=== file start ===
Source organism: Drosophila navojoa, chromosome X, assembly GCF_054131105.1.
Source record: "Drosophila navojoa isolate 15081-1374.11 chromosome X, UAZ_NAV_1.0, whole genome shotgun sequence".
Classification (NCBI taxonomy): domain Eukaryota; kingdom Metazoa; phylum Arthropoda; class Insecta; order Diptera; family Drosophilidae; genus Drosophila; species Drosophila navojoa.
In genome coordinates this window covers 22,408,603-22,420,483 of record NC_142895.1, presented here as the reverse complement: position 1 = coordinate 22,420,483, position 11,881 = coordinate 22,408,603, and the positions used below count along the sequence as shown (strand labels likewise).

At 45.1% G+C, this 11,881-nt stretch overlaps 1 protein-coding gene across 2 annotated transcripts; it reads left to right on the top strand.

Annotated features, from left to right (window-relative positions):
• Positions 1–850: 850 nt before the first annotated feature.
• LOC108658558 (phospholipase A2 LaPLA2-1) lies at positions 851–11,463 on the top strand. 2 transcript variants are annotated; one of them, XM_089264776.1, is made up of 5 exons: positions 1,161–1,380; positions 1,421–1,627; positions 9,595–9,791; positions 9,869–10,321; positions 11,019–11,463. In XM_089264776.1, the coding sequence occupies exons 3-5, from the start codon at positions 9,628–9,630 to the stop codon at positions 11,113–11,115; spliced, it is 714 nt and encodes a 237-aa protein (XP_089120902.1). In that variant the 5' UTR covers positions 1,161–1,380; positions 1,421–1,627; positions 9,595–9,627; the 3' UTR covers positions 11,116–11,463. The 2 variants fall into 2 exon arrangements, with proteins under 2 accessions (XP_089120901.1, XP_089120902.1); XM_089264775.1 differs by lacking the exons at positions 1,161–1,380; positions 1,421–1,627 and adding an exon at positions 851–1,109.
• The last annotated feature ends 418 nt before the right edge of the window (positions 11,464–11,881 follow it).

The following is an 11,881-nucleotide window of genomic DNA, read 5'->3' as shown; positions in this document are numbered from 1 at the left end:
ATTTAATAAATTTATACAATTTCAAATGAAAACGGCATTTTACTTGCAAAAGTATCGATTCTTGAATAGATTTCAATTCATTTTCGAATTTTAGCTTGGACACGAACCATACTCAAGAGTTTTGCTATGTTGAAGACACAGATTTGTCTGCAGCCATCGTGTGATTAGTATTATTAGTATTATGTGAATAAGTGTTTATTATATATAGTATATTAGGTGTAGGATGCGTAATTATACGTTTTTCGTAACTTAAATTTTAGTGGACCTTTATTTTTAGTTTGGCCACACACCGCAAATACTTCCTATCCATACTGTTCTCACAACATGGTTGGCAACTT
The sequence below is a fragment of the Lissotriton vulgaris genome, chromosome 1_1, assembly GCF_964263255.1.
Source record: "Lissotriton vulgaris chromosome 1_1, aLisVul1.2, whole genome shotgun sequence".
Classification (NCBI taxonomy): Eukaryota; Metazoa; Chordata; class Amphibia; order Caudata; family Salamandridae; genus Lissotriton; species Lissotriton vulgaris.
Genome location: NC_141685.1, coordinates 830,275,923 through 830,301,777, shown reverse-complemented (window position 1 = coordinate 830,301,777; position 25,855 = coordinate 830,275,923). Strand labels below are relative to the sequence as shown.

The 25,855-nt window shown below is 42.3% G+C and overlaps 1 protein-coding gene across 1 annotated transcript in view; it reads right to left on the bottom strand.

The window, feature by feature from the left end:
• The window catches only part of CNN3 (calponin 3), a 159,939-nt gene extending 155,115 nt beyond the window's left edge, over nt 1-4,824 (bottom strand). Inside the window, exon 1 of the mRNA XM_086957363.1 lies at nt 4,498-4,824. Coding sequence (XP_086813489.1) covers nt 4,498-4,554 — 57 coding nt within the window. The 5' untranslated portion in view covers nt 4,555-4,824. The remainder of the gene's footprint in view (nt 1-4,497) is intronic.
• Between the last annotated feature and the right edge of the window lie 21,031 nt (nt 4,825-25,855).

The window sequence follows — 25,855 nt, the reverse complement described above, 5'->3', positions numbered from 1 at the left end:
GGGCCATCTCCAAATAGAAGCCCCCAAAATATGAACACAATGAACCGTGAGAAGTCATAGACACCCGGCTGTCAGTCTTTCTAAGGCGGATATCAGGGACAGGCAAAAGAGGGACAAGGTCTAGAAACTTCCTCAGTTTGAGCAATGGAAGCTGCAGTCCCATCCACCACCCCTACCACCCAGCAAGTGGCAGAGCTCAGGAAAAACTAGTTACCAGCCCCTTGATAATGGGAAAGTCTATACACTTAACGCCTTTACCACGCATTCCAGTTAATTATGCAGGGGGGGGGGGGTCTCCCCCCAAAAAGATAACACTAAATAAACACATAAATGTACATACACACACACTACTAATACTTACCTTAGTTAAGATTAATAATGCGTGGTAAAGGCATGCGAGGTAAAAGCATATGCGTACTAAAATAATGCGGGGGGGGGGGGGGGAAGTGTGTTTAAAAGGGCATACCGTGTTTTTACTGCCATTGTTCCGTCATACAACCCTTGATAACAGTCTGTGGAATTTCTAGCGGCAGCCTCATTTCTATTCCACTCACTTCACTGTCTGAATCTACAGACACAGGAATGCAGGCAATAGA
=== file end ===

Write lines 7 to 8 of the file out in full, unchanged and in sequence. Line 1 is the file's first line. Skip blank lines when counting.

• Positions 1–850: 850 nt before the first annotated feature.
• LOC108658558 (phospholipase A2 LaPLA2-1) lies at positions 851–11,463 on the top strand. 2 transcript variants are annotated; one of them, XM_089264776.1, is made up of 5 exons: positions 1,161–1,380; positions 1,421–1,627; positions 9,595–9,791; positions 9,869–10,321; positions 11,019–11,463. In XM_089264776.1, the coding sequence occupies exons 3-5, from the start codon at positions 9,628–9,630 to the stop codon at positions 11,113–11,115; spliced, it is 714 nt and encodes a 237-aa protein (XP_089120902.1). In that variant the 5' UTR covers positions 1,161–1,380; positions 1,421–1,627; positions 9,595–9,627; the 3' UTR covers positions 11,116–11,463. The 2 variants fall into 2 exon arrangements, with proteins under 2 accessions (XP_089120901.1, XP_089120902.1); XM_089264775.1 differs by lacking the exons at positions 1,161–1,380; positions 1,421–1,627 and adding an exon at positions 851–1,109.